The oddest, weirdest day I can ever remember
The only thing I can equate it to is 9/11, and thankfully, nobody died today, as far as I know, in Greensboro, or anywhere else, so that was unlike 9/11.
But the day. Wow.
I woke up thinking, I’m covering four basketball games today, covering four tomorrow, if I’m lucky, I’m here for the weekend.
By the end of the afternoon session, the world had changed. An email from the ACC informed us that the games on Thursday and thereafter would be played without fans, due to escalating concerns related to the spread of the coronavirus, and all we could talk about at dinner in the media room at the Greensboro Coliseum was, well, that will be weird.
That’s so … a few hours ago.
We were waiting on media row for the announcement in the arena about tomorrow, and the lusty booing from the fans.
The announcement never came, but it was not to come, not yet, and it didn’t matter, because the news wasn’t done coming.
As the second game of the night session was getting under way, the news hit that the NBA was suspending its season, because a player, Rudy Gobert, the Utah Jazz center, had tested posted for coronavirus.
It immediately became obvious: the only people in the arena who didn’t know were the guys on the floor.
Syracuse and UNC were playing their hearts out, trying to keep their seasons alive, and it’s entirely likely that then, at this writing, and that you know reading this whenever, that their seasons were dead men walking, to borrow from that phrase.
But play their hearts out they did, and the fans, who likely knew, both about the announcement regarding the Thursday fan blackout, then the news about Gobert and the NBA suspension, played along.
It got loud when UNC made a brief comeback to get back into it, briefly. I keep using that word, brief, because everything right now is brief.
And then, when the game got out of reach, the Carolina fans started to leave, en masse.
From my seat on media row, I heard more than one lament: our season is over.
The typical fan lament when your favorite team is eliminated from contention.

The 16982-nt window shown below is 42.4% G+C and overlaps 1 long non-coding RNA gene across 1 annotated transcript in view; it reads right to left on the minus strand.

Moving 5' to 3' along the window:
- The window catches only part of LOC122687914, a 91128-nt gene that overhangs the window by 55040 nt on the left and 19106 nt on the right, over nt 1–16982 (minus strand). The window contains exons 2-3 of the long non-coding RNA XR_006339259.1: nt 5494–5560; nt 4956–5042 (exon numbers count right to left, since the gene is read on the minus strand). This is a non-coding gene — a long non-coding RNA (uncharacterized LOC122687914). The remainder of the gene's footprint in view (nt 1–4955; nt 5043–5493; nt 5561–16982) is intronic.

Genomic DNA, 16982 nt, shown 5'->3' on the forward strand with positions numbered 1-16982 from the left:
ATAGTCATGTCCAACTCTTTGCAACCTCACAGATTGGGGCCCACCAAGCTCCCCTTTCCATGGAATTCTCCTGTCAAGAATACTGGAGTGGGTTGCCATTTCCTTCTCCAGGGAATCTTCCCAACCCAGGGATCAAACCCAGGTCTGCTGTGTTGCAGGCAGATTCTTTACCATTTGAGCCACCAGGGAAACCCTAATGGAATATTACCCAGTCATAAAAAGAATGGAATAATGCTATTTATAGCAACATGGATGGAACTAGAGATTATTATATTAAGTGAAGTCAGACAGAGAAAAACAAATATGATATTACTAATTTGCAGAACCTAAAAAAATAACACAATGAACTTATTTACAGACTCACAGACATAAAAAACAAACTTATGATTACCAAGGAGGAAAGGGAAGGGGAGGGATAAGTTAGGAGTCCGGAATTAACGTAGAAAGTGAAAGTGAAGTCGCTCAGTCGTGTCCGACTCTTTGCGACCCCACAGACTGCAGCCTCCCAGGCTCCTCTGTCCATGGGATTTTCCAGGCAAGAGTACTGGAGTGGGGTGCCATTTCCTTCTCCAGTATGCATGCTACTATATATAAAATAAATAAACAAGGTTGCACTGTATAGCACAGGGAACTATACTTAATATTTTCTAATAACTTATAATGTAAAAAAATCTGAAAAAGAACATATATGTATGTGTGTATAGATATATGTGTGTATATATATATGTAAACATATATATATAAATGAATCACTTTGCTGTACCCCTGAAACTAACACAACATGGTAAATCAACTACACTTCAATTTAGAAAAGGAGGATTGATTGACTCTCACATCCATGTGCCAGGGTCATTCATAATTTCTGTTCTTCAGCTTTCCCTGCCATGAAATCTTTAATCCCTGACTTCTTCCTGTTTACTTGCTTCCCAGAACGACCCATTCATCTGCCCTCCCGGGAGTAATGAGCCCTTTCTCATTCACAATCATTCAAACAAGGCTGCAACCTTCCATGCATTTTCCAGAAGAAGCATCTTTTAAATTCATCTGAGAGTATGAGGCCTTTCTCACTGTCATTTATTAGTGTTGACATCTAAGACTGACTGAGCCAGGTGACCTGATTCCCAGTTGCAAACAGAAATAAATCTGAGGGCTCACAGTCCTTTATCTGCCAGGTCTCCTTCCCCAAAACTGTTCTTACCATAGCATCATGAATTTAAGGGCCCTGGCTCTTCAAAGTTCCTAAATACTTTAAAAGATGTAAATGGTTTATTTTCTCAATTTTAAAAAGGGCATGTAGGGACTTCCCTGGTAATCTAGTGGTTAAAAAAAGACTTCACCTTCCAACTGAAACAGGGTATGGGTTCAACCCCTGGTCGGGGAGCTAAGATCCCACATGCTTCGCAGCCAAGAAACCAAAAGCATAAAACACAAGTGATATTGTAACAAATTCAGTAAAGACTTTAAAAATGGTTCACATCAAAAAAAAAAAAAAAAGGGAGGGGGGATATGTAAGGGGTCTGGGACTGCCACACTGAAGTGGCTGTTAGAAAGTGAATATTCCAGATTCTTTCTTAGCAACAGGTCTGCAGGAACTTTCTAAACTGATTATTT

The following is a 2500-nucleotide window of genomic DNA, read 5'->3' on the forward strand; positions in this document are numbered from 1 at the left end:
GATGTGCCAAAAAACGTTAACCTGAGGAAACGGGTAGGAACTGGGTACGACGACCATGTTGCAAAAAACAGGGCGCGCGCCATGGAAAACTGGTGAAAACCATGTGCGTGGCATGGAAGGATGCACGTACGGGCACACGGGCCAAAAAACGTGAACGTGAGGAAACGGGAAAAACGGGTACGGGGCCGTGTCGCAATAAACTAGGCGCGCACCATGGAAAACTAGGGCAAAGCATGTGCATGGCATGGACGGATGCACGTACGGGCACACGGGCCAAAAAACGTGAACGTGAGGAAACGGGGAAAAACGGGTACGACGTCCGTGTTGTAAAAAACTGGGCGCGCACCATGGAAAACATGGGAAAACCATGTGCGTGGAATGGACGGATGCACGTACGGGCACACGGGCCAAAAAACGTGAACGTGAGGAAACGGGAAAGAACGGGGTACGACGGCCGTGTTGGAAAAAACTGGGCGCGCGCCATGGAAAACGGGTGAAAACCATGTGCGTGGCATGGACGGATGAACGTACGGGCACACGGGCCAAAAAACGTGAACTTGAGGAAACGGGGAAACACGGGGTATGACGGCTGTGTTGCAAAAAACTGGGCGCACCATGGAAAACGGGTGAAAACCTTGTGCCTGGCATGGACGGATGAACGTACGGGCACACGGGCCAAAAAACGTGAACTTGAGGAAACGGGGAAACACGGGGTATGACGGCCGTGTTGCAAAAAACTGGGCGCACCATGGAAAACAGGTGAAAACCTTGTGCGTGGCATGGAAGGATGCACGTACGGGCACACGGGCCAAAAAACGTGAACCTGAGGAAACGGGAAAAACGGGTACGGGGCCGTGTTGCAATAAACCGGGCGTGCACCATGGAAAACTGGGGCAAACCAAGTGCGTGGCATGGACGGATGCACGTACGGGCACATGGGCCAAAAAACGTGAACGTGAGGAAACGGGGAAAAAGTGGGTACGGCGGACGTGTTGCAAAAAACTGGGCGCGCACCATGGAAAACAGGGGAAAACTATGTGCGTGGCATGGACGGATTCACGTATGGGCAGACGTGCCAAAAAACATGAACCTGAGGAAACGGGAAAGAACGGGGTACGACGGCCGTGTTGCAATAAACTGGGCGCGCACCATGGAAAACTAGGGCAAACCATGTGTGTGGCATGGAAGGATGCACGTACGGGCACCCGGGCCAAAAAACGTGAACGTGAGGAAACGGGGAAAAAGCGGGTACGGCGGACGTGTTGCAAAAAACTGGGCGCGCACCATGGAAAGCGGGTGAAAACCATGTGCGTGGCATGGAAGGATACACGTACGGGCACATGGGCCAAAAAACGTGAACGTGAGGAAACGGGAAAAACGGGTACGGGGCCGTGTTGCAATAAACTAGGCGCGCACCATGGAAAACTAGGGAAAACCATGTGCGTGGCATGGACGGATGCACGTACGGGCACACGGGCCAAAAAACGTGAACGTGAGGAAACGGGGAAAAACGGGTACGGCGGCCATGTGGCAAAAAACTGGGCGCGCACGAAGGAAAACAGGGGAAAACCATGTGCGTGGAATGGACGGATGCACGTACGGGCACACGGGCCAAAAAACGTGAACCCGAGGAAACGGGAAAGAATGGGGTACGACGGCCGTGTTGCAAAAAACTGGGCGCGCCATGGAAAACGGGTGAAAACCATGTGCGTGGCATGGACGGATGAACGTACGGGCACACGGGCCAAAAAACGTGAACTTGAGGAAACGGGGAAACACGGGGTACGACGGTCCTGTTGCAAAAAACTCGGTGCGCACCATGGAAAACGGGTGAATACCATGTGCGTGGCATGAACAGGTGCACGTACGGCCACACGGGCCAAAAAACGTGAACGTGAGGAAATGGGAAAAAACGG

And ironic in this context, because it’s 99.99995 percent likely that it’s not just UNC that’s done.
“It’s really, really difficult. It’s really hard,” said Syracuse coach Jim Boeheim, whose worry a minute ago was, can I keep my team on the NCAA bubble?
“You know, I’m hoping as a coach and a former player that these kids get to play. But I don’t think we know the depth of what this is,” Boeheim said. “It obviously is not a good look, what’s going on, what happened to the rest of the world and now come here. I just don’t know how we keep people safe because if kids go home they’re going to go out. They’re going to be in the community. It’s difficult. It’s difficult to know what the right thing to do is.”
“I think moving forward, one of the things you think about is player safety, the student-athlete,” Notre Dame coach Mike Brey said after his team’s win earlier in the night, over Boston College.
That one was also big, in the context of the world that was when the day began.
Notre Dame now has 20 wins this season. Very much an NCAA bubble team, if there still are such things right now.
“I spoke to my kids last night before we went over the scouting report, and I told them, look, I want you to know, if you talk to your mom, we’re going to keep you safe,” Brey said. “I’ve got a band and cheerleaders, I’ve got a heck of a travel party down here, and so moving forward after this week is going to be really interesting, as we all are probably getting a feel for it.”
Boeheim is where we all are right now.
“This could have been our last game, but my hope would be for the players to get to play the games that they’ve worked so hard to get to where they are,” Boeheim said. “Teams like Dayton who have come out of nowhere and just have an opportunity to really win a national championship. You hope those kids get that opportunity.
“Obviously we’ve got to be safe. We’ve got to do what’s the safest thing. I’m not sure anybody knows yet from listening to everything. But I just hope as a coach that we can play these games.”
It’s doubtful that we can play these games. We’re all aware of that.
Story by Chris Graham